A quick note on field stripping: it’s pretty simple. Remove the magazine, clear the chamber, use a tool to push or pull the lever in the mag well that disconnects the sear down, thumb the take down lever down, remove the slide from the frame, remove the recoil spring assembly and remove the barrel. Done. It’s as quick as stripping a Glock though the downside is that it’s not completely tool less unless you have a finger that can manipulate the sear disconnect lever (I don’t). Reassembly was equally unremarkable.

The sights are fine for their intended purpose. This is not a bullseye gun. The rear sight is drift adjustable for windage. For elevation, it’s either learn your hold overs/unders or get a different front sight post. Having said that, I’m 95% certain I will be replacing these sights with fiber optic replacements soon since my 40 something year old eyes don’t focus at arm’s length the way they used to.

Moving right along, let’s talk accuracy. My first shot at 3 yards was in the x ring which, let’s be honest, shouldn’t be that hard at that range. The remaining 4 shots out of my first string were inside the 10 ring (four in the x ring); however, the grouping is not as tight as I would expect of myself at that range. My next string of 15 (one full mag) at 7 yards was even less impressive.


I was aiming for the top 8. Other than that, I have no explanation for that pattern or the others that follow. I’d like to throw an alibi out, but I got nothing. It’s certainly minute of bad guy accuracy and will get the job done, but I’m just disappointed because I am used to getting most everything inside the 9 ring at that range.

Finally, the only thing left to talk about are some odds and ends. Recoil was quite manageable for me at least (especially after my recent experience with the S&W M325PD). The 147 grain subsonic 9MM ammo had less felt recoil than the 180 grain .40S&W ammo. Duh. No surprise there. It’s no .22 pistol, but you’re not going to have to worry about digging the rear sight out of your forehead either. No issues with the mag release. It did its job just fine. I was unable to remove the little frame mounted tool that lets you swap out the grip panels. I’m sure I was just not doing it right since I hadn’t bothered with reading the manual yet. The witness hole/loaded chamber indicator worked as advertised. No issues with the mags themselves other than the first round is sometimes a pain in the butt to get in if you’re not paying attention to the follower and the feed lips. Rounds 14 and 15 will be challenging for most people to load without the use of a mag loader which Smith & Wesson did not see fit to include. Some people swear by the Uplula’s, but I’m not sure that a stiff, thin piece of metal wouldn’t work just as good. I may just have to test that theory and report back.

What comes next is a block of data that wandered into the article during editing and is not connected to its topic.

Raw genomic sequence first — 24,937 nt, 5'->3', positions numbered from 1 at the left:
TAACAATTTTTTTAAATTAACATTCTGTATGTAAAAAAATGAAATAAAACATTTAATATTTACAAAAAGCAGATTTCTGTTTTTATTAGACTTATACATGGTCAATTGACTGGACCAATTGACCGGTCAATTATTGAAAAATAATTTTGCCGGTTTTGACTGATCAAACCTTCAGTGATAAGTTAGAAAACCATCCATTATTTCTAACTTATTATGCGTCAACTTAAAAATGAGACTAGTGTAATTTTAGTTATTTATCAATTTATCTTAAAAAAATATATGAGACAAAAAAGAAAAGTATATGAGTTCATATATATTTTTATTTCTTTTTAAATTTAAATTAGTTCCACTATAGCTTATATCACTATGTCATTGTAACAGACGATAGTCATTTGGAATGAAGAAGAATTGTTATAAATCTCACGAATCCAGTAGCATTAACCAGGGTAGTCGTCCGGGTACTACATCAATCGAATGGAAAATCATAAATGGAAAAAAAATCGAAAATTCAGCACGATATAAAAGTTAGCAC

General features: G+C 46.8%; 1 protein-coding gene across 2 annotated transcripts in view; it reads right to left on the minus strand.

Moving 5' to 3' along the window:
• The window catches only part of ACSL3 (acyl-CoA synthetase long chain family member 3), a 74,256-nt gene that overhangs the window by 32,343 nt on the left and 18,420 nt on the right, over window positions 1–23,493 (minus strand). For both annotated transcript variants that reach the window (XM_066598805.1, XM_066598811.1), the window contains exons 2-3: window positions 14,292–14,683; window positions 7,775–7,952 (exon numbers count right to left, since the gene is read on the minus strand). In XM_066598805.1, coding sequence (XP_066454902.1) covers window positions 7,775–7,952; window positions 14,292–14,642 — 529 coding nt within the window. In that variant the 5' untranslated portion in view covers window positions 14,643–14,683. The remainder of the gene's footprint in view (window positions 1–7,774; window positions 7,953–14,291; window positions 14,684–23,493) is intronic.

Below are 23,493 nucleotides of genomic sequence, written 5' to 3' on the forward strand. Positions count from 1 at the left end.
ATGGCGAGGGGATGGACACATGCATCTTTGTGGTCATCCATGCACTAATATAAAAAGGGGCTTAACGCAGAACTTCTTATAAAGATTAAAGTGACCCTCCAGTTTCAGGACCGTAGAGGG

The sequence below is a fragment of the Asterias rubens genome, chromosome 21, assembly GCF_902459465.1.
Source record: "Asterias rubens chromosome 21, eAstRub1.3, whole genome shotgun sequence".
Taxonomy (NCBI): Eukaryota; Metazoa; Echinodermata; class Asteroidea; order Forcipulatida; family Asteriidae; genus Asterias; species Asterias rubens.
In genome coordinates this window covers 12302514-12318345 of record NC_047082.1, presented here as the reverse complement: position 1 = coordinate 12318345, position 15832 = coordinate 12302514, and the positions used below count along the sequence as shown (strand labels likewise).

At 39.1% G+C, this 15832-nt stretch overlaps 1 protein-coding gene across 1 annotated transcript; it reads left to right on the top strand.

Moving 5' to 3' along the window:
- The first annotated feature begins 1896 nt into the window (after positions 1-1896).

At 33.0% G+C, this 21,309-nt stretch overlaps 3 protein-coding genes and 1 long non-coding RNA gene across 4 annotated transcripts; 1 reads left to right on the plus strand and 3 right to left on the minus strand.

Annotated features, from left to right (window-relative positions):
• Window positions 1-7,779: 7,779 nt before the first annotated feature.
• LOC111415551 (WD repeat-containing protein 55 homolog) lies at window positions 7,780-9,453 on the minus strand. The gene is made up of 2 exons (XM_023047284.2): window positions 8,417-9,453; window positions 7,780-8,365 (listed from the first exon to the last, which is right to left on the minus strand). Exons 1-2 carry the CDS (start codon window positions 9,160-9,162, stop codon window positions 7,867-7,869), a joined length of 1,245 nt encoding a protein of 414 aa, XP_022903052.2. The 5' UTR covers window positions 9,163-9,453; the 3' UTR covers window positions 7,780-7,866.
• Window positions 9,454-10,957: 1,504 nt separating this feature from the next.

So, to sum up, I like the gun. It fits my hand well with the medium grip insert, and I can shoot it adequately as is. There are things I would like to change and probably will. Is it as good as a Glock out of the box? Meh, maybe. Glocks have better triggers out of the box while the M&P has better sights and more options in addition to being better looking (IMHO). After typical modifications (triggers, sights, texturing), they are a wash from price point, reliability, and functionality standpoints. Glocks have a slight edge when you consider accessories and other ancillary items like the fact that there are carbines available that use Glock mags but none that I am aware of that use M&P mags.

Thursday, October 3, 2013


I've been working on a project since June for a startup company that will be opening up on Oct 19th.  The company is an idea and creation of my own (scary I know), but I think we have something special.  Something unique and may change the way NoCo trains for CCW.   On the bar just above the feature article....yes the bar that says "home" on the left side, and then "Gun Diva" and "Mrs. Mom"....way out on the right side is a button labeled "FiTS".   FiTS is my baby, a new twist on an old idea.   Firearms Training Simulations, is the long name, and as the name implies, will be offering high end, LE quality simulation training to the public.   There are several faces for FiTS, it can be a serious training tool, virtual range time, or just plain old fantasy entertainment. Further, we'll be offering private training and courses based up simulation. Additionally, we are able to film at private locations and drop in bad guys for the company that wants to give their security team a taste of what an active shooter situation might look like in their own buildings.   I've been working with Ti to get this project right, their bread and butter is the LE market and most of their sales go to Sheriff's departments and lately TSA.  The "scenarios" we've been concentrating on revolve around range time and CCW applications, throw in some zombies for fun and I think we have a training and shooting combination that is not found for public consumption in Northern Colorado, or the rest of the state, maybe the rocky mountain west for that matter.  I hope you'll take 10 minutes and read our introduction.

I'd love to hear any ideas, comments or warnings you have.

Shoot Straight,